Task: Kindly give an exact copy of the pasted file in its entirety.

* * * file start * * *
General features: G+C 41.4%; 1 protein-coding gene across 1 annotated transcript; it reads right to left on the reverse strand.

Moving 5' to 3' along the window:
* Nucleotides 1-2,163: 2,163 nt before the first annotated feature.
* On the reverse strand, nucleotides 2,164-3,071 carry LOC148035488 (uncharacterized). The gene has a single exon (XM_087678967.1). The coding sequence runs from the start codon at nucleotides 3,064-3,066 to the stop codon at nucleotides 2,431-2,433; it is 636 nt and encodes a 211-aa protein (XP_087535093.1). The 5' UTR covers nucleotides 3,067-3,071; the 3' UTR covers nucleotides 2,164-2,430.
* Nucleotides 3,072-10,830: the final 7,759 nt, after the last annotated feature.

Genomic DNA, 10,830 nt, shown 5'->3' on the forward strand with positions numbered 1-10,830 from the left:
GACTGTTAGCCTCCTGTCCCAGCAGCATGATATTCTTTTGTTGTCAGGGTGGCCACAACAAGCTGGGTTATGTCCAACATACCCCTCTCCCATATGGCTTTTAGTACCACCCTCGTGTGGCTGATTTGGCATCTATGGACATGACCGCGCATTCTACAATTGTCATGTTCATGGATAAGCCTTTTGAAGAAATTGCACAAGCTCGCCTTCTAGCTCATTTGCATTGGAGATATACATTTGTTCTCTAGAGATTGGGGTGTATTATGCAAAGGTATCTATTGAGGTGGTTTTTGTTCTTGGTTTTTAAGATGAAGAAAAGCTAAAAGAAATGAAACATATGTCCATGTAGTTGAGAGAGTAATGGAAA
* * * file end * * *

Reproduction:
General features: G+C 41.4%; 1 protein-coding gene across 1 annotated transcript; it reads right to left on the reverse strand.

Moving 5' to 3' along the window:
* Nucleotides 1-2,163: 2,163 nt before the first annotated feature.
* On the reverse strand, nucleotides 2,164-3,071 carry LOC148035488 (uncharacterized). The gene has a single exon (XM_087678967.1). The coding sequence runs from the start codon at nucleotides 3,064-3,066 to the stop codon at nucleotides 2,431-2,433; it is 636 nt and encodes a 211-aa protein (XP_087535093.1). The 5' UTR covers nucleotides 3,067-3,071; the 3' UTR covers nucleotides 2,164-2,430.
* Nucleotides 3,072-10,830: the final 7,759 nt, after the last annotated feature.

Genomic DNA, 10,830 nt, shown 5'->3' on the forward strand with positions numbered 1-10,830 from the left:
GACTGTTAGCCTCCTGTCCCAGCAGCATGATATTCTTTTGTTGTCAGGGTGGCCACAACAAGCTGGGTTATGTCCAACATACCCCTCTCCCATATGGCTTTTAGTACCACCCTCGTGTGGCTGATTTGGCATCTATGGACATGACCGCGCATTCTACAATTGTCATGTTCATGGATAAGCCTTTTGAAGAAATTGCACAAGCTCGCCTTCTAGCTCATTTGCATTGGAGATATACATTTGTTCTCTAGAGATTGGGGTGTATTATGCAAAGGTATCTATTGAGGTGGTTTTTGTTCTTGGTTTTTAAGATGAAGAAAAGCTAAAAGAAATGAAACATATGTCCATGTAGTTGAGAGAGTAATGGAAA